If you've been diagnosed with hypothyroidism (an underactive thyroid gland), chances are good that your doctor prescribed replacement hormones for you to take on a daily basis. These hormone supplements should go a long way towards restoring your health and relieving your thyroid hormone deficiency symptoms. However, there are other things you can do in addition to taking your medication, to help keep your body healthy in spite of your thyroid disorder. One of these things is watching what you eat. Here's a look at two foods to eat regularly and two to avoid during thyroid treatment.
Foods to Avoid
Tofu and Other Soy Products
Soy products contain phytoestrogens, which can mimic the effects of estrogen in the body. An excess of estrogen can interfere with the way your body utilizes thyroid hormone, thus making your prescription thyroxine supplements less effective than they should be. Since there are no studies to indicate how much soy is safe for sufferers of hypothyroidism, it's best to just steer clear of soy-based foods all together.
Cruciferous vegetables include broccoli, cauliflower, cabbage, Brussels sprouts, and turnips. Some of the compounds in these vegetables, when processed in your body, yield a compound called goitin that may interfere with your thyroid gland's ability to make hormones. The dose of synthetic hormones that your doctor has prescribed is based, in part, on the amount of thyroid hormone your thyroid is still making. If you reduce that amount by eating a lot of cruciferous veggies, your dose may no longer be effective.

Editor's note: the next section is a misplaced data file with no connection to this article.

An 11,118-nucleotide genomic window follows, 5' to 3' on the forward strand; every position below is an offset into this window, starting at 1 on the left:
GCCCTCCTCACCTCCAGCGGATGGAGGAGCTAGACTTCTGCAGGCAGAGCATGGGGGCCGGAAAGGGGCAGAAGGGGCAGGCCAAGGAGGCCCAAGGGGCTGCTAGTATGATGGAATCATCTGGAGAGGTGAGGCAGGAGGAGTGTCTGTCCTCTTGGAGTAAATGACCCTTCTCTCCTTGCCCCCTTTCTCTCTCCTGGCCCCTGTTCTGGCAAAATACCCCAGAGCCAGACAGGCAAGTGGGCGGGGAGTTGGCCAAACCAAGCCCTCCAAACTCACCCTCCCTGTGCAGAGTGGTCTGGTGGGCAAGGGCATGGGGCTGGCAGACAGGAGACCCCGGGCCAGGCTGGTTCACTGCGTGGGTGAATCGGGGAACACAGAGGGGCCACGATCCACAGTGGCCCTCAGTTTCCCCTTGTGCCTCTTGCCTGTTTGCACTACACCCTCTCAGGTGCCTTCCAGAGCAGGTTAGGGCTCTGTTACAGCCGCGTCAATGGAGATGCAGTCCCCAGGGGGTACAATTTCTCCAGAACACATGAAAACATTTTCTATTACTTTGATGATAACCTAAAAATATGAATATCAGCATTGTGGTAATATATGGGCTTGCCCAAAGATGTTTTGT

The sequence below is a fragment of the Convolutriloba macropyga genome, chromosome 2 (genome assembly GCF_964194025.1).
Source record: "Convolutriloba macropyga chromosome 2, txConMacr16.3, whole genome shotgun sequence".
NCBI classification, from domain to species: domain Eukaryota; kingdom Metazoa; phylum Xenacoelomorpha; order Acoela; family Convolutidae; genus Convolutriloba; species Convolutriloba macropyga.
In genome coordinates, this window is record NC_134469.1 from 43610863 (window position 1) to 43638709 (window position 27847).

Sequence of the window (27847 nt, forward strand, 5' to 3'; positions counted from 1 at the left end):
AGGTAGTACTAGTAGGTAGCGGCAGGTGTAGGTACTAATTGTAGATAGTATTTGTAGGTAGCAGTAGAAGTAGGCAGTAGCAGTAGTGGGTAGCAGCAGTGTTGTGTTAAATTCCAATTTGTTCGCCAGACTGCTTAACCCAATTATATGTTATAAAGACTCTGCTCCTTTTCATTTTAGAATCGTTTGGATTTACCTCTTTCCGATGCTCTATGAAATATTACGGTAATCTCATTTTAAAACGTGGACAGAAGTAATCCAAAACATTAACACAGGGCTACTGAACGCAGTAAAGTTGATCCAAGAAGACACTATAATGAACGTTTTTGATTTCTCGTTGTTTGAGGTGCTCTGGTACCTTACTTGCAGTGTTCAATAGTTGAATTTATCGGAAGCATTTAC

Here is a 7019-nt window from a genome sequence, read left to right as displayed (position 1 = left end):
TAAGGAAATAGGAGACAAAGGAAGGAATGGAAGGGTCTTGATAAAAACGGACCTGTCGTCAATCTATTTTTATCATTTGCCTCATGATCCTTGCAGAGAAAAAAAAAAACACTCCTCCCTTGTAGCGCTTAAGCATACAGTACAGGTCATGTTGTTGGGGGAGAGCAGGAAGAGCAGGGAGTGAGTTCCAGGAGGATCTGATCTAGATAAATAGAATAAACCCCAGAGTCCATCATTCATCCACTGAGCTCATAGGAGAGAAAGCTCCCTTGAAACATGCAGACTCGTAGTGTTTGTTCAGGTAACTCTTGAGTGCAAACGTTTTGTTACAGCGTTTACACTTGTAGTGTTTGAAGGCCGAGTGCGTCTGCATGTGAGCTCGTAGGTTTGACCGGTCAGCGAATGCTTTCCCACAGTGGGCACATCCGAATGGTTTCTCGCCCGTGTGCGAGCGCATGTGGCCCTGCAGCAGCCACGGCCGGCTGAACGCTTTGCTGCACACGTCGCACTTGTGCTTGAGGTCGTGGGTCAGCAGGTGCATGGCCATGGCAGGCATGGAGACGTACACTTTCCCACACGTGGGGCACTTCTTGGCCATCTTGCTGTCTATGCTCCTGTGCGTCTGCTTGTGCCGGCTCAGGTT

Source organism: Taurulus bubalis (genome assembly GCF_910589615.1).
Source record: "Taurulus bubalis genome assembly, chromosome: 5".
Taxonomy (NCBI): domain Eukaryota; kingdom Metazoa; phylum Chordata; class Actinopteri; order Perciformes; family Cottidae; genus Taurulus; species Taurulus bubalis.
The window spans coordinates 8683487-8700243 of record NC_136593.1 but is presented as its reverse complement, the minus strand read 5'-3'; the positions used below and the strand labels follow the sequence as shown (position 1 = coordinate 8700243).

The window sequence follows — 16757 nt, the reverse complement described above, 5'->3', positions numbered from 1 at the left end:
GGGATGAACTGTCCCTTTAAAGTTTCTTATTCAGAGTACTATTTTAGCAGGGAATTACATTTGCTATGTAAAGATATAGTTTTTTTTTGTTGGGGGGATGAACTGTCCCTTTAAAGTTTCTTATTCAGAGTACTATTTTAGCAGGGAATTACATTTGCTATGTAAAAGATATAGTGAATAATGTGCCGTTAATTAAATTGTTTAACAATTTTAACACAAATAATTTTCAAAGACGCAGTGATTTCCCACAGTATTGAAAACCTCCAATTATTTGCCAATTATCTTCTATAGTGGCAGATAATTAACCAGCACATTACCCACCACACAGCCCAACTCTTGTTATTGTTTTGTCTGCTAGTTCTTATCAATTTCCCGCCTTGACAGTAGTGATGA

Foods to Eat Often
Your thyroid gland needs plenty of iodine to function, and upping your intake of iodine might help it make just a little more thyroid hormone, thus easing your symptoms. Cranberries are high in iodine, so including them in your regular diet is a very healthy idea. These berries are a bit tart, so consider baking them into muffins or blending them into smoothies to make them more enjoyable. If you prefer to enjoy your cranberries in the form of juice, make sure you're buying 100% cranberry juice, not a blend that's mostly apple juice with a hint of cranberry tossed in.
Finally, you have a reason to enjoy those mashed potatoes with dinner. Potatoes are another great source of iodine. Make sure you leave the skins on to get as much of it as possible. Purchase organic potatoes only, as conventional ones may contain pesticides that may interfere with your metabolism and overall health.
Your doctor can give you additional advice on adopting a thyroid-friendly diet.